The American military trainers worry, too, about the Iraqis' dependence on them. Lt. Gen Martin Dempsey, in charge of training Iraqi security forces, uses the analogy of the teeter-totter. "On the one side is the ability of our Iraqi counterparts to absorb what they need to, and on the other side is the danger that they will become dependent on us," he tells U.S. News. "My job is to look at every aspect of this mission of training and determine when is the right time to transition control over to the Iraqi side. If I do it too soon, it tips, and if I do it too late, they become so comfortable and dependent--it's literally too difficult to encourage their capacity for them."
Civilian government. Another barrier standing between Washington and withdrawal is the ability--or lack thereof--of Iraq's civilian bureaucracy to function on its own. U.S. advisers serve in all key Iraqi ministries, which also rely on American logistics, support, and guidance to deliver basic services. "It appears here that the ability of the government of Iraq to support any of the functions normally associated with a national government ranges from extremely limited to nonexistent," says a western diplomat in Baghdad. "The key ministries--finance, oil, electricity, justice, water resources, etc.--show no signs of being self-sustaining." His candid rundown: the Ministry of Trade is hobbled by corruption "at all levels," and the Housing Ministry shows no signs of independent activity.
Just as in the military logistics area, U.S. officials have stepped in frequently over the past three years and supplied Iraq's critical needs directly, rather than build up the government's ability to operate. In several recent reports, the U.S. Special Inspector General for Iraq has warned that U.S. efforts to build up Iraqi capabilities to run their own programs, including the state-of-the-art infrastructure projects funded by Washington, have been lacking.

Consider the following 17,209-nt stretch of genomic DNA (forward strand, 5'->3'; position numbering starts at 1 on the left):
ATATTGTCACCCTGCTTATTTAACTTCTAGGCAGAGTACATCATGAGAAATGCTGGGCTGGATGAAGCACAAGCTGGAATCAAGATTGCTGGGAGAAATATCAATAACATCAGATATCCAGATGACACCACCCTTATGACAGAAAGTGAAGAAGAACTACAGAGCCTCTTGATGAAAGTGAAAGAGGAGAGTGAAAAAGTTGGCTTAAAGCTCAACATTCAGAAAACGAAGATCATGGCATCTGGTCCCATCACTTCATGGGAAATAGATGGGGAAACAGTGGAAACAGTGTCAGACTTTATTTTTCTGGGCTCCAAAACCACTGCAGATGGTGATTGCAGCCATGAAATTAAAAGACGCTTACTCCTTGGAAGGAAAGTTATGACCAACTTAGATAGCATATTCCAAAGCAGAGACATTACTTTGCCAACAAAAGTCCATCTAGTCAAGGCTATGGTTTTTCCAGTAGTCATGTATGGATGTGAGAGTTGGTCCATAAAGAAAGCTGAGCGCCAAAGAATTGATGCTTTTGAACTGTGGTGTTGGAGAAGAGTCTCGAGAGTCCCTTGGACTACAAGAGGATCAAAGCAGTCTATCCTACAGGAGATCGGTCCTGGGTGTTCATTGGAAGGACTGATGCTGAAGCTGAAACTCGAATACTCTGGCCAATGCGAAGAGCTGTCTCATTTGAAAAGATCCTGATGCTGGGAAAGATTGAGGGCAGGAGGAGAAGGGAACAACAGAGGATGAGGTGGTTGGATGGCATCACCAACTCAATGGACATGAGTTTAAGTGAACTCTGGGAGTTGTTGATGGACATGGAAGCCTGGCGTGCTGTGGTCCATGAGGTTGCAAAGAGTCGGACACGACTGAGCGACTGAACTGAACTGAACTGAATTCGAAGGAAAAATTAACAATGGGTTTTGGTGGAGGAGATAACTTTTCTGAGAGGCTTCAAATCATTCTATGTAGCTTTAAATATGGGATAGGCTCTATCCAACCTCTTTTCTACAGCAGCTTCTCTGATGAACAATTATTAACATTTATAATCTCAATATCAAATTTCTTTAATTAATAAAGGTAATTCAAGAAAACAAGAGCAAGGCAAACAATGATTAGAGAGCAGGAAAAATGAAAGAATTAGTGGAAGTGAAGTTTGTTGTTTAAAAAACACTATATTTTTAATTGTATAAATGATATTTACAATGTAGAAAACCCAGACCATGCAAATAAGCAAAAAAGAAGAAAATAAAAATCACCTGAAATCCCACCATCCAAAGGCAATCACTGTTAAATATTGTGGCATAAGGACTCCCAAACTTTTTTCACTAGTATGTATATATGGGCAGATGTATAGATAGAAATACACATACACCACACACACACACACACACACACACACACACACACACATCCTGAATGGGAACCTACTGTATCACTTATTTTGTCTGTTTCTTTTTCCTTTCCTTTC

U.S. officials say that they are now more focused on building Iraqi capacity. But SIGIR and others remain concerned that the U.S. effort is still falling short, in part because the civilian effort is understaffed. "They need the same degree of hands-on training and help for their civilian bureaucracy as they need for their military to be stood up," says Senator Biden. "But they don't have anybody to do that."
Politics. There is one saving grace. U.S. officials believe that a majority of Iraqis still want to make their new government work. These days, the White House strategy is centered around a basic premise--harnessing oil revenues as the strongest (and perhaps the only) force holding the country together. In public, Bush has hinted as much: "My advice to them is to use their energy assets as a way to unite the country." Iraqi political leaders, however, have yet to resolve how, exactly, the revenues will be distributed.
The failure to move beyond the rhetoric is part of a larger pattern. While U.S. officials have largely been pleased with Maliki's public statements, they are growing impatient waiting for him to take stronger action. Washington is counting on the Shiite prime minister's national reconciliation plan to help defuse both primary sources of violence in Iraq--the Sunni insurgents and the Shiite militias. "We've moved from a strategy where we thought military force would stop the violence and the political process would follow," says Noah Feldman, a law professor at New York University who served as an adviser in Iraq in 2003. "We now are hoping that the political process will move enough to stop the violence."
On the Shiite side, Maliki has yet to move strongly toward dismantling the militias. He also needs to reach out to the alienated Sunni community. But the central element of the Sunni outreach has also been delayed indefinitely. In a key compromise to encourage Sunni participation in the last election, Shiite leaders promised to hold a conference as soon as the new government was formed to consider amendments to the Constitution, which was drafted almost entirely by Shiite and Kurdish politicians. Sunni leaders are looking for key concessions that could boost their level of influence in the central government. This conference, however, has fallen off the radar screen in Baghdad and will not take place until the fall, meaning it could easily stretch into next year.
It is not clear how long Iraqis will wait. "They haven't polarized to the degree that everybody feels that the only way out is through fighting," says Dana Eyre, a senior fellow at the U.S. Institute of Peace who served as a U.S. adviser in Iraq. "It's like Thelma and Louise heading toward the cliff. We can see the edge, but we haven't gone over it yet."